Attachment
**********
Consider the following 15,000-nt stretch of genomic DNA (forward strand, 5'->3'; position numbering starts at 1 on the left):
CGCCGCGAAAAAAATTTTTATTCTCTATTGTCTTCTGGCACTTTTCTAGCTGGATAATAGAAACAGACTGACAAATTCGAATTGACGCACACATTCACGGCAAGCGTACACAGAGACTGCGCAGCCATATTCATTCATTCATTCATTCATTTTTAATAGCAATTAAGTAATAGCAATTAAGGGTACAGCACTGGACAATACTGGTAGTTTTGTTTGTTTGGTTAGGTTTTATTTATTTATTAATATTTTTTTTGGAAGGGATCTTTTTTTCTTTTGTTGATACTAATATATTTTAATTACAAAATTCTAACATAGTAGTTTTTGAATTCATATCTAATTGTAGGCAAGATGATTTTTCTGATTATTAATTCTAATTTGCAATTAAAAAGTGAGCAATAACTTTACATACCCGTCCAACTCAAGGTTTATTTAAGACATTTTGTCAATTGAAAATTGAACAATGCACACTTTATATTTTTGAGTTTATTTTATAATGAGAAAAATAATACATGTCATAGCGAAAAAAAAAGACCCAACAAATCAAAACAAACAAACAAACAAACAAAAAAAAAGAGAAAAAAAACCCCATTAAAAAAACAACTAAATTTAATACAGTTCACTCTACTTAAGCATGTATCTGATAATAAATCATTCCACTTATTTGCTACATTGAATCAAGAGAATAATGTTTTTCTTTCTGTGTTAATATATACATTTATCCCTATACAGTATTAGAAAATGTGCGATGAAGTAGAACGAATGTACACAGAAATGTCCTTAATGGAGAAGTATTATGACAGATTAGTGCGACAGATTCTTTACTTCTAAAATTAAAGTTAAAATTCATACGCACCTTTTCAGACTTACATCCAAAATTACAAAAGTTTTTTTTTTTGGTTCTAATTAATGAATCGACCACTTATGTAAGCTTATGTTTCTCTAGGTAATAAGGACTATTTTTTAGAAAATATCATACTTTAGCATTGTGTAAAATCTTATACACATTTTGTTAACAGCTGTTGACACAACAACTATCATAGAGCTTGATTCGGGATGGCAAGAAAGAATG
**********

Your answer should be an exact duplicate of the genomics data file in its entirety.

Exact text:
Consider the following 15,000-nt stretch of genomic DNA (forward strand, 5'->3'; position numbering starts at 1 on the left):
CGCCGCGAAAAAAATTTTTATTCTCTATTGTCTTCTGGCACTTTTCTAGCTGGATAATAGAAACAGACTGACAAATTCGAATTGACGCACACATTCACGGCAAGCGTACACAGAGACTGCGCAGCCATATTCATTCATTCATTCATTCATTTTTAATAGCAATTAAGTAATAGCAATTAAGGGTACAGCACTGGACAATACTGGTAGTTTTGTTTGTTTGGTTAGGTTTTATTTATTTATTAATATTTTTTTTGGAAGGGATCTTTTTTTCTTTTGTTGATACTAATATATTTTAATTACAAAATTCTAACATAGTAGTTTTTGAATTCATATCTAATTGTAGGCAAGATGATTTTTCTGATTATTAATTCTAATTTGCAATTAAAAAGTGAGCAATAACTTTACATACCCGTCCAACTCAAGGTTTATTTAAGACATTTTGTCAATTGAAAATTGAACAATGCACACTTTATATTTTTGAGTTTATTTTATAATGAGAAAAATAATACATGTCATAGCGAAAAAAAAAGACCCAACAAATCAAAACAAACAAACAAACAAACAAAAAAAAAGAGAAAAAAAACCCCATTAAAAAAACAACTAAATTTAATACAGTTCACTCTACTTAAGCATGTATCTGATAATAAATCATTCCACTTATTTGCTACATTGAATCAAGAGAATAATGTTTTTCTTTCTGTGTTAATATATACATTTATCCCTATACAGTATTAGAAAATGTGCGATGAAGTAGAACGAATGTACACAGAAATGTCCTTAATGGAGAAGTATTATGACAGATTAGTGCGACAGATTCTTTACTTCTAAAATTAAAGTTAAAATTCATACGCACCTTTTCAGACTTACATCCAAAATTACAAAAGTTTTTTTTTTTGGTTCTAATTAATGAATCGACCACTTATGTAAGCTTATGTTTCTCTAGGTAATAAGGACTATTTTTTAGAAAATATCATACTTTAGCATTGTGTAAAATCTTATACACATTTTGTTAACAGCTGTTGACACAACAACTATCATAGAGCTTGATTCGGGATGGCAAGAAAGAATG